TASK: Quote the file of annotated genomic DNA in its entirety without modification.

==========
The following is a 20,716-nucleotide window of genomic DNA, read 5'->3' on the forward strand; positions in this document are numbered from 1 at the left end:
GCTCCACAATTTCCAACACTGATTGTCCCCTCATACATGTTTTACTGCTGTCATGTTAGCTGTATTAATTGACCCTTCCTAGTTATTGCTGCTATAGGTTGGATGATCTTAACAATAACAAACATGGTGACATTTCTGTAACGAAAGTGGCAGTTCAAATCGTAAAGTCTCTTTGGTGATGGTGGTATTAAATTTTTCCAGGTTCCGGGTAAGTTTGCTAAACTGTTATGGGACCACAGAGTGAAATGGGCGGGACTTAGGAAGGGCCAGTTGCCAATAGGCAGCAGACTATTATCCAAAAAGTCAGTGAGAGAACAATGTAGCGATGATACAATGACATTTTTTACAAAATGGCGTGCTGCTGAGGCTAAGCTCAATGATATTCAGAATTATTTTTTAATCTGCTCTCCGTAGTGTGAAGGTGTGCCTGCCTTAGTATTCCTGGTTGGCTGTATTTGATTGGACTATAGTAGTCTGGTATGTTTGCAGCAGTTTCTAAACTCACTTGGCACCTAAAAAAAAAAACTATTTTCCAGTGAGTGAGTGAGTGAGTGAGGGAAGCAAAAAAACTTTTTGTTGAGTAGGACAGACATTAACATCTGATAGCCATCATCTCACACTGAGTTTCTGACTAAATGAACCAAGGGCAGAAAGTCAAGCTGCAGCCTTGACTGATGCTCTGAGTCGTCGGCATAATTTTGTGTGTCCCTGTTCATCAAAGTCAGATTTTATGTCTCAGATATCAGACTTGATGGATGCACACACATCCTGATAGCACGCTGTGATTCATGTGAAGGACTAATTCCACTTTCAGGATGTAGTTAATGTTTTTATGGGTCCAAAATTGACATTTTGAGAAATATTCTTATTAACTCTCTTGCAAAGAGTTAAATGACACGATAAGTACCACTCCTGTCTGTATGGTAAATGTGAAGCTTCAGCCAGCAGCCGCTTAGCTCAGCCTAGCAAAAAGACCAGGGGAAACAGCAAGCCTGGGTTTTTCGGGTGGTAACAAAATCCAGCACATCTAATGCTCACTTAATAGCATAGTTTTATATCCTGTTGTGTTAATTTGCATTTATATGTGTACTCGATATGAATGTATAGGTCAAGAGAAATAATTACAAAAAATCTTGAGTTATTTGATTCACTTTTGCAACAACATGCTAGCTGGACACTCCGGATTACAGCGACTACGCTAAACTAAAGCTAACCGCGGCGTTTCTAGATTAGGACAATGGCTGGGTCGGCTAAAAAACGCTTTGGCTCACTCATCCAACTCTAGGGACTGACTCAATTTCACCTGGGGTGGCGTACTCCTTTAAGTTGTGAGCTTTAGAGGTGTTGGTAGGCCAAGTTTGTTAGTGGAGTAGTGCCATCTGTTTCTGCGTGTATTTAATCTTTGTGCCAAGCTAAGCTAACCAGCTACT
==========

The following is a 20,716-nucleotide window of genomic DNA, read 5'->3' on the forward strand; positions in this document are numbered from 1 at the left end:
GCTCCACAATTTCCAACACTGATTGTCCCCTCATACATGTTTTACTGCTGTCATGTTAGCTGTATTAATTGACCCTTCCTAGTTATTGCTGCTATAGGTTGGATGATCTTAACAATAACAAACATGGTGACATTTCTGTAACGAAAGTGGCAGTTCAAATCGTAAAGTCTCTTTGGTGATGGTGGTATTAAATTTTTCCAGGTTCCGGGTAAGTTTGCTAAACTGTTATGGGACCACAGAGTGAAATGGGCGGGACTTAGGAAGGGCCAGTTGCCAATAGGCAGCAGACTATTATCCAAAAAGTCAGTGAGAGAACAATGTAGCGATGATACAATGACATTTTTTACAAAATGGCGTGCTGCTGAGGCTAAGCTCAATGATATTCAGAATTATTTTTTAATCTGCTCTCCGTAGTGTGAAGGTGTGCCTGCCTTAGTATTCCTGGTTGGCTGTATTTGATTGGACTATAGTAGTCTGGTATGTTTGCAGCAGTTTCTAAACTCACTTGGCACCTAAAAAAAAAAACTATTTTCCAGTGAGTGAGTGAGTGAGTGAGGGAAGCAAAAAAACTTTTTGTTGAGTAGGACAGACATTAACATCTGATAGCCATCATCTCACACTGAGTTTCTGACTAAATGAACCAAGGGCAGAAAGTCAAGCTGCAGCCTTGACTGATGCTCTGAGTCGTCGGCATAATTTTGTGTGTCCCTGTTCATCAAAGTCAGATTTTATGTCTCAGATATCAGACTTGATGGATGCACACACATCCTGATAGCACGCTGTGATTCATGTGAAGGACTAATTCCACTTTCAGGATGTAGTTAATGTTTTTATGGGTCCAAAATTGACATTTTGAGAAATATTCTTATTAACTCTCTTGCAAAGAGTTAAATGACACGATAAGTACCACTCCTGTCTGTATGGTAAATGTGAAGCTTCAGCCAGCAGCCGCTTAGCTCAGCCTAGCAAAAAGACCAGGGGAAACAGCAAGCCTGGGTTTTTCGGGTGGTAACAAAATCCAGCACATCTAATGCTCACTTAATAGCATAGTTTTATATCCTGTTGTGTTAATTTGCATTTATATGTGTACTCGATATGAATGTATAGGTCAAGAGAAATAATTACAAAAAATCTTGAGTTATTTGATTCACTTTTGCAACAACATGCTAGCTGGACACTCCGGATTACAGCGACTACGCTAAACTAAAGCTAACCGCGGCGTTTCTAGATTAGGACAATGGCTGGGTCGGCTAAAAAACGCTTTGGCTCACTCATCCAACTCTAGGGACTGACTCAATTTCACCTGGGGTGGCGTACTCCTTTAAGTTGTGAGCTTTAGAGGTGTTGGTAGGCCAAGTTTGTTAGTGGAGTAGTGCCATCTGTTTCTGCGTGTATTTAATCTTTGTGCCAAGCTAAGCTAACCAGCTACT